Reactive Streams in Java
A sequential program runs on a flat timeline. Each task is only started after the previous one completes. In concurrent programs, multiple tasks may be running during the same time period and a new task may begin at any time.
In threaded programs, introducing concurrency trades space for time. Allocating memory for more threads allows application servers to make network requests concurrently instead of sequentially. Threaded network requests can dramatically reduce server response times, but like all trade-offs this approach has its limits. Unchecked thread creation can cause a server to run out of memory or to spend too much time to context switching. Thread pools can help manage these problems, but under heavy load the number of threads in an application server’s pool will eventually be exhausted. When this happens network requests will be serialized, causing response times to rise. At this point the only way to bring down response times again is to scale up more servers, which increases costs.
Reactive programming allows concurrent network requests to be made without threads. Instead of creating a thread which immediately blocks on IO, a callback is asynchronously invoked when data is received from the stream. This dramatically increases the number of open connections an application server can manage at any time. Furthermore it allows application servers to better tolerate long-running connections, either due to a failure in a downstream service, or the use of a persistent connection protocol such as web sockets.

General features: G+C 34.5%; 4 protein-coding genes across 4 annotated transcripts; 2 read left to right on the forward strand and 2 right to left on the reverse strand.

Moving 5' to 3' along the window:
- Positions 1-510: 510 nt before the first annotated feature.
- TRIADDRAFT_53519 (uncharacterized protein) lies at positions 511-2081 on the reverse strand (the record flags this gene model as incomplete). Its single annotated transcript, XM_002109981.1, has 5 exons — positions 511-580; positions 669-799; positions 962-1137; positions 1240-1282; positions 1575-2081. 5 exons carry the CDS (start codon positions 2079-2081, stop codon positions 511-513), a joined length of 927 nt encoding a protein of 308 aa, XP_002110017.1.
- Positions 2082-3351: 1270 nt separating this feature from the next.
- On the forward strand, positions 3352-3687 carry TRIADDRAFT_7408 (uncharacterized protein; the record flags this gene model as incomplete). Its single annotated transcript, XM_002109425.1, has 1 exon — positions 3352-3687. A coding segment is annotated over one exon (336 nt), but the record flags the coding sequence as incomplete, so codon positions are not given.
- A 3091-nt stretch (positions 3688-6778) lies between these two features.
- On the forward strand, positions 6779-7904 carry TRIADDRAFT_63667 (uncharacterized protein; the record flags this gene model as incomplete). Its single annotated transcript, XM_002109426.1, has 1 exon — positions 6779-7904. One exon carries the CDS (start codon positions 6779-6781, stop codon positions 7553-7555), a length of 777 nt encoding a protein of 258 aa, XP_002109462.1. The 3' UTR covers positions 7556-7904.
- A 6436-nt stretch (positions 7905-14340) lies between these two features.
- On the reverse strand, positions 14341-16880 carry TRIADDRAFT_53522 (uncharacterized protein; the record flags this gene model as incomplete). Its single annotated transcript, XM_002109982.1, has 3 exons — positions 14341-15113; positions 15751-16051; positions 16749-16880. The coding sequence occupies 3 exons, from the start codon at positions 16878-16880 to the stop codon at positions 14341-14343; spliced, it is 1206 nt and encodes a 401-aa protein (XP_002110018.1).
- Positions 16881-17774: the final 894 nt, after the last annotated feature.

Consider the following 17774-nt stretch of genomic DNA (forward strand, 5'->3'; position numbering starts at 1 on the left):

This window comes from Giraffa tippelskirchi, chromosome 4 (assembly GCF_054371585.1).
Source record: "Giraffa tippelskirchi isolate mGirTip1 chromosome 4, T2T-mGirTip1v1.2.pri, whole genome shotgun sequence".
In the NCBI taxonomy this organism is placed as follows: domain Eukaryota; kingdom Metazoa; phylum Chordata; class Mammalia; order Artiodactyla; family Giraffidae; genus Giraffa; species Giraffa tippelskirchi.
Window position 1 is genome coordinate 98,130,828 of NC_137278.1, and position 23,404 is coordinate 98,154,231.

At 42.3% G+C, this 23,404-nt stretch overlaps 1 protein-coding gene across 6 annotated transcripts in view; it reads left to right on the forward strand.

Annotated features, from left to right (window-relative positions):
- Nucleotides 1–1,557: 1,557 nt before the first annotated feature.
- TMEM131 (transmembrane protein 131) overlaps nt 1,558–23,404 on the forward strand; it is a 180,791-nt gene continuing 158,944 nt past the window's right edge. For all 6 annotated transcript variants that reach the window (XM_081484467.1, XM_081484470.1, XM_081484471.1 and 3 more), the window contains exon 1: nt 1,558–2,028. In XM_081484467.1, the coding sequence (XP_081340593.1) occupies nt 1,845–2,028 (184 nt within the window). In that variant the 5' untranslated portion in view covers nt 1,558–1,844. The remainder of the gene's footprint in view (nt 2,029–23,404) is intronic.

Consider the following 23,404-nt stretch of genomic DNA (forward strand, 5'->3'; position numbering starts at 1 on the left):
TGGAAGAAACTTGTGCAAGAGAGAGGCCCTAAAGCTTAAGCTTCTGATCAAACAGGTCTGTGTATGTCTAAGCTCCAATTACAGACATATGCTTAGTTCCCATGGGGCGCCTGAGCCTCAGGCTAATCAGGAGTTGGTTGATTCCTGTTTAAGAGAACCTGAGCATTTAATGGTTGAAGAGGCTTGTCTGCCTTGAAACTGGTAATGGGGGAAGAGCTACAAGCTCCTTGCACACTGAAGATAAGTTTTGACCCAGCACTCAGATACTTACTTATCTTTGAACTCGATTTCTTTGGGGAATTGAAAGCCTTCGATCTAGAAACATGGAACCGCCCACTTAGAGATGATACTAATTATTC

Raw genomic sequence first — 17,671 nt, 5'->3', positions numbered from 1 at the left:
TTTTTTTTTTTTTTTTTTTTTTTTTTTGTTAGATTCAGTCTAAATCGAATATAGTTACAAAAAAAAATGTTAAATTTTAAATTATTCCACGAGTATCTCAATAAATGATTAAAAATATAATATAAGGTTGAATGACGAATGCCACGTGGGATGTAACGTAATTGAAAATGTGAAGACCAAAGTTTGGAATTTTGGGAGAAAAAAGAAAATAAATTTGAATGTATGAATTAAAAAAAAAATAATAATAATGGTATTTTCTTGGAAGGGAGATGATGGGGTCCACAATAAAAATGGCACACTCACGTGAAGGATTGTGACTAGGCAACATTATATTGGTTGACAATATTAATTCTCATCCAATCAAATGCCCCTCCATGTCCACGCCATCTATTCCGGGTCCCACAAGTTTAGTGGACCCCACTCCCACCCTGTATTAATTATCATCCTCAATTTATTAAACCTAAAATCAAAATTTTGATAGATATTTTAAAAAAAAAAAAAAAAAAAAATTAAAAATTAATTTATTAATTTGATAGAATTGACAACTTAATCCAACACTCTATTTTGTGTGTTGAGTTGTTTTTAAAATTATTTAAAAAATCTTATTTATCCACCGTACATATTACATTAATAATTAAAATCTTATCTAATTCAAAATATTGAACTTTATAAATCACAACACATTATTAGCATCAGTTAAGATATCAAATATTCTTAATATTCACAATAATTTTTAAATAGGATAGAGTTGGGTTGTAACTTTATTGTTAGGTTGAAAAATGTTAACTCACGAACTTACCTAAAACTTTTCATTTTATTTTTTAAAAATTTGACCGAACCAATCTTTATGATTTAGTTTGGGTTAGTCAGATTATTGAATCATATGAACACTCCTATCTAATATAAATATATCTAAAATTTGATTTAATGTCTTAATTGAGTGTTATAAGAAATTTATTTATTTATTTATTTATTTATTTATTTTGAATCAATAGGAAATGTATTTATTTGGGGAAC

Concurrent programming is inherently more complicated than sequential programming, because concurrent programs force us to think multi-dimensionally. At first, concurrency may seem overwhelming. How to produce clear, concise, and correct code in the face of all of this additional complexity?
Reactive programming adds additional complications. Reactive APIs hold onto references to our objects through our callbacks. In the event of an error we must ensure that these Reactive APIs free their references to our callbacks so that they can be garbage collected, as well as cancel any ongoing tasks.
The good news is that in practice, managing concurrency with reactive programming is not as complicated as it appears. In fact most concurrency and parallel problems can be solved with a few simple functions. First you will learn how to use these functions to transform I datatype that you are already comfortable with: the Java List. Then we will learn how you can apply the same functions to streams of data arriving over time.